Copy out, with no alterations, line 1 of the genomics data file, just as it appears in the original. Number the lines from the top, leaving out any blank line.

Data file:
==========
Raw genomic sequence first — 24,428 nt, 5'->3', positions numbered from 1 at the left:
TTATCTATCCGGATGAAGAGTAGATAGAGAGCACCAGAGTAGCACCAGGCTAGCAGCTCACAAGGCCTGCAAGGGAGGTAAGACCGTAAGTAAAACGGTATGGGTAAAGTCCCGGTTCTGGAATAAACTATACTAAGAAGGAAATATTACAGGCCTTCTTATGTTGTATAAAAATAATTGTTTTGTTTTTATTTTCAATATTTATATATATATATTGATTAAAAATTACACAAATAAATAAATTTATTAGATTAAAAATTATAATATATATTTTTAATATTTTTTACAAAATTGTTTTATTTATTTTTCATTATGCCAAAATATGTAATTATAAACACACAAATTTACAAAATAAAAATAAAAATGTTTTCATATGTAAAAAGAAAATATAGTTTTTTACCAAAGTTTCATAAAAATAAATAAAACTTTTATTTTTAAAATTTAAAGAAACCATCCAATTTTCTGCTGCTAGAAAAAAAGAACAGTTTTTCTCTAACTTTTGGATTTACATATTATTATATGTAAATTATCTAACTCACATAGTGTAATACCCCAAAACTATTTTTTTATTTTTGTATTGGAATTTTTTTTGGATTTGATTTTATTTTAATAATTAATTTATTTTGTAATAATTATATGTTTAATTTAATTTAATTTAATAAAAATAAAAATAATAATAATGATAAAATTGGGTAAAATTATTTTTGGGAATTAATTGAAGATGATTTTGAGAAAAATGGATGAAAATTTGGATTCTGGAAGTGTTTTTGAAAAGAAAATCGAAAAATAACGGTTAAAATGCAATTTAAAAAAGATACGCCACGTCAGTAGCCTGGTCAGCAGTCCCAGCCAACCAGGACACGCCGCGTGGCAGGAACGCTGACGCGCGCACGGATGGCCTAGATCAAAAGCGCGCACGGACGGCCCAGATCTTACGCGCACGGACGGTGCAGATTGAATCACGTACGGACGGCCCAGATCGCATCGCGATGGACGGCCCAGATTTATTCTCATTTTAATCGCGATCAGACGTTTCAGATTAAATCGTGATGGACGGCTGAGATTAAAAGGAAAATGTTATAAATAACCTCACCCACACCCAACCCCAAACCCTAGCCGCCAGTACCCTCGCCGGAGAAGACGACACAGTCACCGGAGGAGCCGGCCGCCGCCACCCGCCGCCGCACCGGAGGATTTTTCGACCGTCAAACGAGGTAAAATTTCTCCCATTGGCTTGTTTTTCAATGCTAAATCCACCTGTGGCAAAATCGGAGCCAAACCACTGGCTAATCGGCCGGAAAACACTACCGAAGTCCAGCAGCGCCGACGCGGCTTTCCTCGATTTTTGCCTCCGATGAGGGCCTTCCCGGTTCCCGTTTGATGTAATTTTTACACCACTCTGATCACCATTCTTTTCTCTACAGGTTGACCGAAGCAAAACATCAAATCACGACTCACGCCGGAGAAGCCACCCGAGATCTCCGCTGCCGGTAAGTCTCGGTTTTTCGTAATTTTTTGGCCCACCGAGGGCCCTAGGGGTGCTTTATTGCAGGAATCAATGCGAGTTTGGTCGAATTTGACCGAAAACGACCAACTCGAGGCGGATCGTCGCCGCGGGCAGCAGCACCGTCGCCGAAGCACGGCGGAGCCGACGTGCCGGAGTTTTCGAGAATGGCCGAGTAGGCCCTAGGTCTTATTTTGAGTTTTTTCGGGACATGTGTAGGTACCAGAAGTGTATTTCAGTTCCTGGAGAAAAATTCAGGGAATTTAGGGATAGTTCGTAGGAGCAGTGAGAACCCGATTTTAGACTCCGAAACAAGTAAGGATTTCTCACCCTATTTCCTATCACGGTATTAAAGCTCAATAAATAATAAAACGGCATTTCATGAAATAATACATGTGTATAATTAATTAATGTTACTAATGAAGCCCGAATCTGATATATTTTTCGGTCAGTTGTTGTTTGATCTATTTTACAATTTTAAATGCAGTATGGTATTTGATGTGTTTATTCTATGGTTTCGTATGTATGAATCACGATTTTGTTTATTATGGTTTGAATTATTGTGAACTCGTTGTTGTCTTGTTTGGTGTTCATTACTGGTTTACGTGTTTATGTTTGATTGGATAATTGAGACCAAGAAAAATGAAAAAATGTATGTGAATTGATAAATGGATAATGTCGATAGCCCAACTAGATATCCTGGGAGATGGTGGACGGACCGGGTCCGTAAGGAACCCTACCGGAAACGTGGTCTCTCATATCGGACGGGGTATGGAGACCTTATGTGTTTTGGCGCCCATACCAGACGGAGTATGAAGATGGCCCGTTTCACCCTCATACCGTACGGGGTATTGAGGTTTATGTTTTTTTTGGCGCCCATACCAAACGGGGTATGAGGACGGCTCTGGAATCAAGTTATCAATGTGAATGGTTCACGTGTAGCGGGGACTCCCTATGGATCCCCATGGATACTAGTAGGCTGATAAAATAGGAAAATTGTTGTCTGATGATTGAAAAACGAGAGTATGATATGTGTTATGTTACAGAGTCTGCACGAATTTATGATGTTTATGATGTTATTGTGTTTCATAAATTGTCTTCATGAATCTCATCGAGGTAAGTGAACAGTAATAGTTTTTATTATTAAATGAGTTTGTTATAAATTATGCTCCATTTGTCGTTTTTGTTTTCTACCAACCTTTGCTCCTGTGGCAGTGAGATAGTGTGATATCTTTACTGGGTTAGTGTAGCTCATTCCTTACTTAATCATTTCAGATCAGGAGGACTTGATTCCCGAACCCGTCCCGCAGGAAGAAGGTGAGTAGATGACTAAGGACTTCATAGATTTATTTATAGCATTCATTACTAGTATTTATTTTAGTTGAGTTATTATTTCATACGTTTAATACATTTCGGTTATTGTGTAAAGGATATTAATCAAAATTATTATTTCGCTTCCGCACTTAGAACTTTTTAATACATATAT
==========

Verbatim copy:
Raw genomic sequence first — 24,428 nt, 5'->3', positions numbered from 1 at the left: